How African-Diasporic Religions Are Inspiring Modern Feminism

How African-Diasporic Religions Are Inspiring Modern Feminism

African-American women who encounter African derived religions in North America often attest to profound experience of affirmation of both their blackness and their female-ness. African derived traditions such as Yoruba offer a means for explaining new possibilities of black womanhood as such exploration relates to the reverance of female deities.
— Tracey E. Hucks

From the first moments they were abducted and brought to the Americas, Africans in America have been taught that they are not beautiful, that the religions and spirituality of their homeland was unacceptable—that everything about who they were was unacceptable. The patriarchal nature of the Christian society forced African women to repress their very nature of being revered as equal to men. Perhaps, this is why Black women today are gravitating more toward religions of the African Diaspora and are using it to strengthen the modern feminist movement.

In the 1950s and 60s, Black women began to embrace their ancestral heritage, shunning the force-fed religion of Christianity and its accompanying standards of beauty. In her book Yoruba Traditions and African American Religious Nationalism, Professor Tracey E. Hucks discusses how African Americans challenged the centuries of White, American Christian dehumanization, and devaluing of Africans in America. Yoruba and other Diaspora religions helped Africans in America feel closer to Africa and reclaim the humanity and culture that was beaten out of their ancestors. Black Women were at the helm of reintroducing African spirituality to Africans in America.

While many of the Diaspora religions survived in some form in the Caribbean and South America, the new versions of these religions were born out of the resistance to slavery and imperialism. These new or disguised religions fused Christianity with traditional African rituals that allowed enslaved peoples to practice their religions openly without question. In that same manner, African Americans, primarily women, are flocking to reclaim African religions to rebel against the enduring colonialism and forced Christian patriarchy.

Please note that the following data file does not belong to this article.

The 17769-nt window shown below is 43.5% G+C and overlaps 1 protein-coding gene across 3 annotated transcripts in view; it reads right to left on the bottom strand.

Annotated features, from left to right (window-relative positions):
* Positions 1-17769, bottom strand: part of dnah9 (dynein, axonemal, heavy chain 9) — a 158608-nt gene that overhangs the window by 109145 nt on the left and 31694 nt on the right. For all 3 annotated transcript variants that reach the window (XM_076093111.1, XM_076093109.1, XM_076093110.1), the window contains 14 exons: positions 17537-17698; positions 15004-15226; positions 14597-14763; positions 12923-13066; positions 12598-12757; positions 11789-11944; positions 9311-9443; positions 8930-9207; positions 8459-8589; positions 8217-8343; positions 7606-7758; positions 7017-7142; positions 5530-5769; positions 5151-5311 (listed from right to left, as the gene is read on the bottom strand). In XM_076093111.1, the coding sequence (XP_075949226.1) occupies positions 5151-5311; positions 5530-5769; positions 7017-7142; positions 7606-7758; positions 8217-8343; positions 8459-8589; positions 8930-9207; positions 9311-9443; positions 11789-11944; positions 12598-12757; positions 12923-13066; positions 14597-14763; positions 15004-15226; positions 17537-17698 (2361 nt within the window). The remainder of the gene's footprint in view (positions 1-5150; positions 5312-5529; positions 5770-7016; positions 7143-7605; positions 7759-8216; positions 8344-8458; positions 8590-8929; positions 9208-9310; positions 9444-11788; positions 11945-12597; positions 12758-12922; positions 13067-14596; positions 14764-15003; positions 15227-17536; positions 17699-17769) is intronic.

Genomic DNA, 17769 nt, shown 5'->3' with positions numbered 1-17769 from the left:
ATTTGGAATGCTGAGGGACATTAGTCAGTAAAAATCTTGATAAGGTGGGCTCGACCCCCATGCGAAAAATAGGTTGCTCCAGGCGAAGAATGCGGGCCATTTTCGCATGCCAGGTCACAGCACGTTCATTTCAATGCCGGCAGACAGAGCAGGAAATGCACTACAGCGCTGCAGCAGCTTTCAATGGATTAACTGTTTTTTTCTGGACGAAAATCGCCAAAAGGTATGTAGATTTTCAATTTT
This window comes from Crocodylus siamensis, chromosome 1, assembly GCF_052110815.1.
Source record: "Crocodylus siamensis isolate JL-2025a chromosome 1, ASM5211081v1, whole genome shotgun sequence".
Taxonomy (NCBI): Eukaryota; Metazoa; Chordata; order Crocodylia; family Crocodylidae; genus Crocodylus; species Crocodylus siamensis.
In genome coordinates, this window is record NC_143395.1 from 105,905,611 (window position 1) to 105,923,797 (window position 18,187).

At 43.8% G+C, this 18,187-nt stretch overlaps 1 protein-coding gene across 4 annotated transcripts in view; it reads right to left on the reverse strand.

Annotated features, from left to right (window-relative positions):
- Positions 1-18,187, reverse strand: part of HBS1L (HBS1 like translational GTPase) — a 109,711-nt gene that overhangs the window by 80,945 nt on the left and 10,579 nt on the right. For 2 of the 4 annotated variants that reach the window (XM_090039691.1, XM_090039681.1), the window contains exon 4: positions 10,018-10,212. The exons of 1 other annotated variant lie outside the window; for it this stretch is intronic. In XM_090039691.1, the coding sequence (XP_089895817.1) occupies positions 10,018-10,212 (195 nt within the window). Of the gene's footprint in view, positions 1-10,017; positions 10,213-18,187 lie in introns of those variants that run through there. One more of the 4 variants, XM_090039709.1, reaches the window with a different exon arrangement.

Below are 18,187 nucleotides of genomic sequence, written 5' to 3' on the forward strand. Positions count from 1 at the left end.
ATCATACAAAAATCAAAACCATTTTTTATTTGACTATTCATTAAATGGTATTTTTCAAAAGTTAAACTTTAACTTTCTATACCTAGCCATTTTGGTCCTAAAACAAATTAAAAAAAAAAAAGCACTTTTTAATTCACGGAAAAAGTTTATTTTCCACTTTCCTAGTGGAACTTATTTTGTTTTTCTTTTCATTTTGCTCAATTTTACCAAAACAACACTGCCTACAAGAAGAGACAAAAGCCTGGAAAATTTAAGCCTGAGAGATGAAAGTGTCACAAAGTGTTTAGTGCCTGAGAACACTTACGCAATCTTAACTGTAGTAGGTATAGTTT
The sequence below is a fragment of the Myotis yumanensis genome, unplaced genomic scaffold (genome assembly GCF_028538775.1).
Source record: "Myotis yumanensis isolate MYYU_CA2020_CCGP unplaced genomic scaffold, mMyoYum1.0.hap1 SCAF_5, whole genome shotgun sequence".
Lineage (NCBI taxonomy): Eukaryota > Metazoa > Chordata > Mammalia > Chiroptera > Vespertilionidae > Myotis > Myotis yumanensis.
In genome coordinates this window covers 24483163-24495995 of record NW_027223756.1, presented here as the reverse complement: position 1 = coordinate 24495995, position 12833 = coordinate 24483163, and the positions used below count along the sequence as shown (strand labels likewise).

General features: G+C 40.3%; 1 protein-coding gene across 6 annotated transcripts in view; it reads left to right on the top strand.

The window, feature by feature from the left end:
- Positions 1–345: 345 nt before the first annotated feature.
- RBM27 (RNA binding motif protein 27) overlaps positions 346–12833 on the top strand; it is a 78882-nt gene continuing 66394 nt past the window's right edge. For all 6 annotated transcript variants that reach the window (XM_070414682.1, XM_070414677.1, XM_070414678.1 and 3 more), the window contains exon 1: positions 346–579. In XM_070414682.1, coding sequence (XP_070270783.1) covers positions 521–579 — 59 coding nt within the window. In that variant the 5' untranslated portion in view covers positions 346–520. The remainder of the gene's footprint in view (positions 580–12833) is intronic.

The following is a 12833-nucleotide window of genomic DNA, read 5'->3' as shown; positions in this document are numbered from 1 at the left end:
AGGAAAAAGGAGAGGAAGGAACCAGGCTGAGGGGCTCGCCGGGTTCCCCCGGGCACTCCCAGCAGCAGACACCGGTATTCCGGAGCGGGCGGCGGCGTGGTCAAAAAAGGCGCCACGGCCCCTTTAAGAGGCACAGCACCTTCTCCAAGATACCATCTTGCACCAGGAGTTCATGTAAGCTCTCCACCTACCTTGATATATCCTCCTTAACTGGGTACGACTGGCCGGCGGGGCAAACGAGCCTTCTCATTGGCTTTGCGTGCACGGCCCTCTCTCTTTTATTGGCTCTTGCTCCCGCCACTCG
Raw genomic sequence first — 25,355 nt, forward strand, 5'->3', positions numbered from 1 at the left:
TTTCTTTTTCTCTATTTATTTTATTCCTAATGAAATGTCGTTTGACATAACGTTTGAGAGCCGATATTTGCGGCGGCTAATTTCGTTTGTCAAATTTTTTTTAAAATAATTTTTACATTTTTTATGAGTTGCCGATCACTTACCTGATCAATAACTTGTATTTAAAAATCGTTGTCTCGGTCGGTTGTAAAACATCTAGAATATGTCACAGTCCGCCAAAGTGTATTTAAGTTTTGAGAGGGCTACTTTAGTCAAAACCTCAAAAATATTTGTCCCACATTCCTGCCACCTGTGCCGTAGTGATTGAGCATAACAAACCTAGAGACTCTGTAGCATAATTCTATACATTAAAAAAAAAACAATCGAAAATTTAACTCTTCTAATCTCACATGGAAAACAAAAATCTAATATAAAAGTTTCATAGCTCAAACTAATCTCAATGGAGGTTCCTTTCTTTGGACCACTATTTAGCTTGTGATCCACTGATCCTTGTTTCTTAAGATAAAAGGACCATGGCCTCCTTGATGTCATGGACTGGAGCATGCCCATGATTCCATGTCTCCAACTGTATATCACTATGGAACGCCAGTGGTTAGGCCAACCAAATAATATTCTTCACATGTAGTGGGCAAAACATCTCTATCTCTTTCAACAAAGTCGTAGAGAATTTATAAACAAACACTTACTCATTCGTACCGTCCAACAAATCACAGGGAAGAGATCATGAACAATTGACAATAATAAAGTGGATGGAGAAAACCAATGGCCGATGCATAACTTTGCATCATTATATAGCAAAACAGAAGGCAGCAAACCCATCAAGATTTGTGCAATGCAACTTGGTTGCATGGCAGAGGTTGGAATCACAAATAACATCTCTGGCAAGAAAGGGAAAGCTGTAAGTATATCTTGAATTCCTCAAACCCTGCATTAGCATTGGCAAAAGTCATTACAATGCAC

Across the continent of Africa, spirituality is about balance or duality between masculine and feminine, a message that resonates with Black women in America. In Christianity, like American society, boys and men are at the forefront of stories, decision-making—a patriarchal society that forces women to fight for their due diligence. And Black women, even more so than White women and other non-White female counterparts, must fight twice as hard just to have their humanity and beauty respected. Choosing the spirituality denied their ancestors, Black women are rejecting all that the American patriarchy stands for.

In embracing the African spirituality Diaspora religions, Black women are declaring their equality, not begging for it. Black women are embracing their beauty, not trying to emulate America’s White beauty standards that have been the status quo for centuries. By embracing the spirituality of our ancestors, Black women are healing.

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